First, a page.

New human-to-human virus identified in Bolivia

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Researchers with the US Centers for Disease Control and Prevention have confirmed the human-to-human transmission of a rare virus in Bolivia belonging to a family of viruses that can cause haemorrhagic fevers, such as Ebola.

It is understood that the Chapare virus – so called for the region where it was first identified more than a decade ago – was transmitted to health workers in La Paz and resulted in three deaths.

The news is a reminder that there will constantly be new viral threats to humankind, even as countries around the world battle a new wave of Covid-19 outbreaks.

Scientists explained that last year, two patients transmitted the virus to three healthcare workers in Bolivia’s La Paz. One of the patients and two medical workers later died. Only one small outbreak of the virus has been previously documented, in the Chapare region 370 miles east of La Paz in 2004.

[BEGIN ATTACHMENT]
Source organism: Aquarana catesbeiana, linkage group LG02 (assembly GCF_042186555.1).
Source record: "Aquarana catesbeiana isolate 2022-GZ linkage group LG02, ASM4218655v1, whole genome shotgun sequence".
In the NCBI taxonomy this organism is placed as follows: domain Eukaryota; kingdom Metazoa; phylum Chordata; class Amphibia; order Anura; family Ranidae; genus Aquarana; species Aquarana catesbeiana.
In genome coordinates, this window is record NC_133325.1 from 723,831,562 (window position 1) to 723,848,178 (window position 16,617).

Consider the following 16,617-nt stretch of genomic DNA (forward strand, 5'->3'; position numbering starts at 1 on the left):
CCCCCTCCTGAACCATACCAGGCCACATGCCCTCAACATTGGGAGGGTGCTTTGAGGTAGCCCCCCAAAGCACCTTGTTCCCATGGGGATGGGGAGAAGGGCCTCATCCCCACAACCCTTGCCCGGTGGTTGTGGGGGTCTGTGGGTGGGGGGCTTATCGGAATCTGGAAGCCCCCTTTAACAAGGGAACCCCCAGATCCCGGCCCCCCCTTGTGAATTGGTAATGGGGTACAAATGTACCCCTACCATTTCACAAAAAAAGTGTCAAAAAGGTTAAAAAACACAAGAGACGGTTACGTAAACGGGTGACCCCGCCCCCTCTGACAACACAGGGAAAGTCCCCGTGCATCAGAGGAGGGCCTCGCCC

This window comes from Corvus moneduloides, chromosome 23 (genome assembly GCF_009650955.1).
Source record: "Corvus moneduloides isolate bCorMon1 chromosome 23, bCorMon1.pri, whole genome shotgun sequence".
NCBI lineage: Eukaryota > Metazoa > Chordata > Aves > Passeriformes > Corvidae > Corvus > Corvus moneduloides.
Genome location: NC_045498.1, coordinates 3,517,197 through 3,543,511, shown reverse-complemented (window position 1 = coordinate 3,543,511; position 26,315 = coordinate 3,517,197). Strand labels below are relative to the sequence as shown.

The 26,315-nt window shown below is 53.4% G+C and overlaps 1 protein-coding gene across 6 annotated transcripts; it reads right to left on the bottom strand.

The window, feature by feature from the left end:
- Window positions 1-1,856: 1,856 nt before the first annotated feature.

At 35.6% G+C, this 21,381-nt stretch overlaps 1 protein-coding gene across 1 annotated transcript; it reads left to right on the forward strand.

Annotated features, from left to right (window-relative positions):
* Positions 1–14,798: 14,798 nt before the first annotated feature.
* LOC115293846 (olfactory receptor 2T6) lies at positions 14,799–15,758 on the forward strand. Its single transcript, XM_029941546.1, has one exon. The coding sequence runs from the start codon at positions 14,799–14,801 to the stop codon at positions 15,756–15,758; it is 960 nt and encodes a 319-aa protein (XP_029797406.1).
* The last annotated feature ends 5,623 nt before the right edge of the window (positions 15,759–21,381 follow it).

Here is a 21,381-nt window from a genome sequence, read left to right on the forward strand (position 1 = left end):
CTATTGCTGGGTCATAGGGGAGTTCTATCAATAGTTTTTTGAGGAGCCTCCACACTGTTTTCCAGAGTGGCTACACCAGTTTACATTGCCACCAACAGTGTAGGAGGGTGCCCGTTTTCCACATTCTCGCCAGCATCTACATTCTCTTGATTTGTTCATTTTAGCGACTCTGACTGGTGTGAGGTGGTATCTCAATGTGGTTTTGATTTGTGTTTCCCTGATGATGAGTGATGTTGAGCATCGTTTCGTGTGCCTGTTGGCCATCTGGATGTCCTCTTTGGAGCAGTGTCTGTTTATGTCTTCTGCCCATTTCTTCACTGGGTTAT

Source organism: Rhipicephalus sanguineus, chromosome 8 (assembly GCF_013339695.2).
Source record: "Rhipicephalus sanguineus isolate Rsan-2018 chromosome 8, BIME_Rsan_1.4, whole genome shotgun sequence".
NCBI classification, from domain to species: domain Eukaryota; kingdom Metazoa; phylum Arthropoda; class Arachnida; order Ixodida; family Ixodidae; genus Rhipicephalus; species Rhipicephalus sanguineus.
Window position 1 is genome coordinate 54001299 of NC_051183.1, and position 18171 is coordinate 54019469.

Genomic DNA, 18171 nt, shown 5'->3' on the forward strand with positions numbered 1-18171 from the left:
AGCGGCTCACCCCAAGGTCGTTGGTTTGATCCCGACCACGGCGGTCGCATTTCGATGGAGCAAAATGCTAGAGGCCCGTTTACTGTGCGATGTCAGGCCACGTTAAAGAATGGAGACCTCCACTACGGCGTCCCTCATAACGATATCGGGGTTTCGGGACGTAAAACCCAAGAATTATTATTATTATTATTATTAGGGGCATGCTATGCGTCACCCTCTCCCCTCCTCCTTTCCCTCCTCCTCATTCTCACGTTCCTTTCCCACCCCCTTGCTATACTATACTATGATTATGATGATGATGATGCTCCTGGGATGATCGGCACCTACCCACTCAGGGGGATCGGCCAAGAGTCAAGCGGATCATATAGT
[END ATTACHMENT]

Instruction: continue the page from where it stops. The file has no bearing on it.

“Our work confirmed that a young medical resident, an ambulance medic and a gastroenterologist all contracted the virus after encounters with infected patients,” said Caitlin Cossaboom, an epidemiologist with the CDC’s division of high-consequence pathogens and pathology. Two of the healthcare workers later died. “We now believe many bodily fluids can potentially carry the virus.”

Researchers said that the virus is likely to be carried by rats, which in turn may have passed it to humans. In general, viruses spread through bodily fluids are easier to contain than respiratory viruses such as Covid-19.

Cossaboom said that the symptoms of this virus included fever, abdominal pain, vomiting, bleeding gums, skin rash and pain behind the eyes. Because there are no specific drugs for the disease, patients receive only supportive care such as intravenous fluids.

“We isolated the virus, and we were expecting to find a more common disease, but the sequence data pointed to Chapare virus,” said Maria Morales-Betoulle, a pathologist at the CDC. “We were really surprised.”

The findings were presented on Monday at the annual meeting of the American Society of Tropical Medicine and Hygiene (ASTMH). They are viewed as important because human-to-human transmission could point to the potential for future outbreaks.

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